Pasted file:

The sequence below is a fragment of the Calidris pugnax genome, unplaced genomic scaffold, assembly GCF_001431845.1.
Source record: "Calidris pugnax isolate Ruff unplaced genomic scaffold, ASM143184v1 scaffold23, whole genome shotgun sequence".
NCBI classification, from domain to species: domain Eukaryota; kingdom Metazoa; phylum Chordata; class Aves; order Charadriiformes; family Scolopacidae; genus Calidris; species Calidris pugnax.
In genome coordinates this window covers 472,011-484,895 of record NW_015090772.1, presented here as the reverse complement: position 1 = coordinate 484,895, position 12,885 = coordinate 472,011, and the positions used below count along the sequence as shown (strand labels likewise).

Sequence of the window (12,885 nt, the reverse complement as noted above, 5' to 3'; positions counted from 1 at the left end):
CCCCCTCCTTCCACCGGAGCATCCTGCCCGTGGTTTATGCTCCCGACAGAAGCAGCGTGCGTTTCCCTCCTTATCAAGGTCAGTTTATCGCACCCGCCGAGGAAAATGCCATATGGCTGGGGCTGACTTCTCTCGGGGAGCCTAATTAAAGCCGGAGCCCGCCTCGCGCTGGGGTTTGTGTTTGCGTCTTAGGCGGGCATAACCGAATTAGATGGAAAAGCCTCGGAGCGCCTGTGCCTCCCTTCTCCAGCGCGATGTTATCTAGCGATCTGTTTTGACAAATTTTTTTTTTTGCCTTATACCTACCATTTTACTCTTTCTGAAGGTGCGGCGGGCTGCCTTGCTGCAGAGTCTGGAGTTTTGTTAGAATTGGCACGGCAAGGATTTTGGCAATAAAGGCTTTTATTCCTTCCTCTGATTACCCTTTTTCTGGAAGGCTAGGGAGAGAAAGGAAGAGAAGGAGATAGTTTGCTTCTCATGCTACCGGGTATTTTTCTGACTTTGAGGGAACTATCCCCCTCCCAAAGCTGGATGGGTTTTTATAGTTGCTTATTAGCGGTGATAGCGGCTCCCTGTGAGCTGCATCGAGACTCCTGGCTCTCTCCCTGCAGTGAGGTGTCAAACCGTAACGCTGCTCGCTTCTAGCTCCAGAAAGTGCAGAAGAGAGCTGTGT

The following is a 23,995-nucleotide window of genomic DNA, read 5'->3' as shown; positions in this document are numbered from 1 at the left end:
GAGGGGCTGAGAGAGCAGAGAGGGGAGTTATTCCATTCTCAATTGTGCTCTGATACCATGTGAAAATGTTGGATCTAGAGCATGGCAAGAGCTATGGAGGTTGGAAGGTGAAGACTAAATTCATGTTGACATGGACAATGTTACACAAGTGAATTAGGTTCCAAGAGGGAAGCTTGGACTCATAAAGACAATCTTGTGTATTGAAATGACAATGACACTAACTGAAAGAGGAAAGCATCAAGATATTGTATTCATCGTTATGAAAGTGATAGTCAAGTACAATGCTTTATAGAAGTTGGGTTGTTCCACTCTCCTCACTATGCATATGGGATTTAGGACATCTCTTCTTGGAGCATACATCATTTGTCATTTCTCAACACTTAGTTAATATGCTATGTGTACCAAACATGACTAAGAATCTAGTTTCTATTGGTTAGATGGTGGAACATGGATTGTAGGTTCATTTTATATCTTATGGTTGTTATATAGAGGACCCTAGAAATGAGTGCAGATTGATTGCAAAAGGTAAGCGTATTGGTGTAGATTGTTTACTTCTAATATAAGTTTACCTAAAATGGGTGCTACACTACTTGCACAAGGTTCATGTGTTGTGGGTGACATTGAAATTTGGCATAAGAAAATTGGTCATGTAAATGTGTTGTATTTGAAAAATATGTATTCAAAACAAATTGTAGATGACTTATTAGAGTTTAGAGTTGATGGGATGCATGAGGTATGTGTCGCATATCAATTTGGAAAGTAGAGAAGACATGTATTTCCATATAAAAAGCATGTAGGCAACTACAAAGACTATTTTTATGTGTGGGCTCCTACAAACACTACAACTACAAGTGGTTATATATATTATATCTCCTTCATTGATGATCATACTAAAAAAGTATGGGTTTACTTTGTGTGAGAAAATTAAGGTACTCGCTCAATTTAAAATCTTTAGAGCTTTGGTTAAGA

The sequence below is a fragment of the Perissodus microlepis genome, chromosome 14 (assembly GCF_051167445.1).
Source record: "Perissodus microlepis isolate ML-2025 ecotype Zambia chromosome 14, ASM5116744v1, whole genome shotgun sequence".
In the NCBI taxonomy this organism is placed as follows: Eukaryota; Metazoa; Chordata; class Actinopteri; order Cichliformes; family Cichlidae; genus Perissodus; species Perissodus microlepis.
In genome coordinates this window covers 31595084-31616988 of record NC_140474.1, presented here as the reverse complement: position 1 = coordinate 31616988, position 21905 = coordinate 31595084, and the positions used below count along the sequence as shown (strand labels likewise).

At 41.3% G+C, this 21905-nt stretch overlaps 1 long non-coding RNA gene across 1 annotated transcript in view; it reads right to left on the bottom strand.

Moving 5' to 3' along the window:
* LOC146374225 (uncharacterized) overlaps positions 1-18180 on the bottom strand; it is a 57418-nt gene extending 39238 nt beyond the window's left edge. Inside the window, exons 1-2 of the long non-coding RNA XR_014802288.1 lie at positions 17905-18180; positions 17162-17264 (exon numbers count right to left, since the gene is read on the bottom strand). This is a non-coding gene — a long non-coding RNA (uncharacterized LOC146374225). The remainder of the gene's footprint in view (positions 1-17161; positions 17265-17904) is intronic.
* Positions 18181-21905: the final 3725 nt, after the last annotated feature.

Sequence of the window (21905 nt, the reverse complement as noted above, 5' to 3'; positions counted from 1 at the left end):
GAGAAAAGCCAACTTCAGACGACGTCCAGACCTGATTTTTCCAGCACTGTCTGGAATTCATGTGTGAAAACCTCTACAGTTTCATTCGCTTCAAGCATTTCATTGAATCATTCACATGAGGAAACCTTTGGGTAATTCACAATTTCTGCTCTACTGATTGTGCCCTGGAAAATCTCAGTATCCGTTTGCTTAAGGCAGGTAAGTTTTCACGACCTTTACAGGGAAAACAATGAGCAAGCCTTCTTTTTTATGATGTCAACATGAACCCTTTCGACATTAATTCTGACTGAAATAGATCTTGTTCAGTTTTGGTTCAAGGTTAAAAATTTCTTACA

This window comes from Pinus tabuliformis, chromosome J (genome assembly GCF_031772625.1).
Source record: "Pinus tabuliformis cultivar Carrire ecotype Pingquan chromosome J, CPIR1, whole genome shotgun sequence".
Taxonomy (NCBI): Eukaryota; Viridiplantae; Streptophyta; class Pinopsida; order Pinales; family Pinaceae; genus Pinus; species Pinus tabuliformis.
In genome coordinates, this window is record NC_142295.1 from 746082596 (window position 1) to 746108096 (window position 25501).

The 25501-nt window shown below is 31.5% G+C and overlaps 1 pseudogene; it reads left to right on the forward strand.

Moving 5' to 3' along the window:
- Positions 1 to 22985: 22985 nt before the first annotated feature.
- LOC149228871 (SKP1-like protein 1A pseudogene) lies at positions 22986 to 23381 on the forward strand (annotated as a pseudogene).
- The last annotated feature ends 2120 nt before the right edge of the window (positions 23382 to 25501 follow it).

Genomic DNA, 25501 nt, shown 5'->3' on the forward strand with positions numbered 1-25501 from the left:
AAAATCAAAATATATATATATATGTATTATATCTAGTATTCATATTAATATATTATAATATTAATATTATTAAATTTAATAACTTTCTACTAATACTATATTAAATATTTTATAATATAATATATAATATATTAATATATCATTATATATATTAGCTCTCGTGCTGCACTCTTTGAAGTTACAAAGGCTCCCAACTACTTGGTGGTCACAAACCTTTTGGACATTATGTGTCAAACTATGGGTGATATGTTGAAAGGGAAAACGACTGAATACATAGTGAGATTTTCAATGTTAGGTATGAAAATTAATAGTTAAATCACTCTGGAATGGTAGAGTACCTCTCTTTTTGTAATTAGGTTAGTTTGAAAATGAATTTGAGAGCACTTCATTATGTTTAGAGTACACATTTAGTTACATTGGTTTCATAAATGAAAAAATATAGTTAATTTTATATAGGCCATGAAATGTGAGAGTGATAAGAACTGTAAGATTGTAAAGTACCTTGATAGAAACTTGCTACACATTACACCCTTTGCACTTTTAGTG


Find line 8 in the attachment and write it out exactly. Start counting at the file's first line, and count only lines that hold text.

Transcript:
GAGGGGCTGAGAGAGCAGAGAGGGGAGTTATTCCATTCTCAATTGTGCTCTGATACCATGTGAAAATGTTGGATCTAGAGCATGGCAAGAGCTATGGAGGTTGGAAGGTGAAGACTAAATTCATGTTGACATGGACAATGTTACACAAGTGAATTAGGTTCCAAGAGGGAAGCTTGGACTCATAAAGACAATCTTGTGTATTGAAATGACAATGACACTAACTGAAAGAGGAAAGCATCAAGATATTGTATTCATCGTTATGAAAGTGATAGTCAAGTACAATGCTTTATAGAAGTTGGGTTGTTCCACTCTCCTCACTATGCATATGGGATTTAGGACATCTCTTCTTGGAGCATACATCATTTGTCATTTCTCAACACTTAGTTAATATGCTATGTGTACCAAACATGACTAAGAATCTAGTTTCTATTGGTTAGATGGTGGAACATGGATTGTAGGTTCATTTTATATCTTATGGTTGTTATATAGAGGACCCTAGAAATGAGTGCAGATTGATTGCAAAAGGTAAGCGTATTGGTGTAGATTGTTTACTTCTAATATAAGTTTACCTAAAATGGGTGCTACACTACTTGCACAAGGTTCATGTGTTGTGGGTGACATTGAAATTTGGCATAAGAAAATTGGTCATGTAAATGTGTTGTATTTGAAAAATATGTATTCAAAACAAATTGTAGATGACTTATTAGAGTTTAGAGTTGATGGGATGCATGAGGTATGTGTCGCATATCAATTTGGAAAGTAGAGAAGACATGTATTTCCATATAAAAAGCATGTAGGCAACTACAAAGACTATTTTTATGTGTGGGCTCCTACAAACACTACAACTACAAGTGGTTATATATATTATATCTCCTTCATTGATGATCATACTAAAAAAGTATGGGTTTACTTTGTGTGAGAAAATTAAGGTACTCGCTCAATTTAAAATCTTTAGAGCTTTGGTTAAGA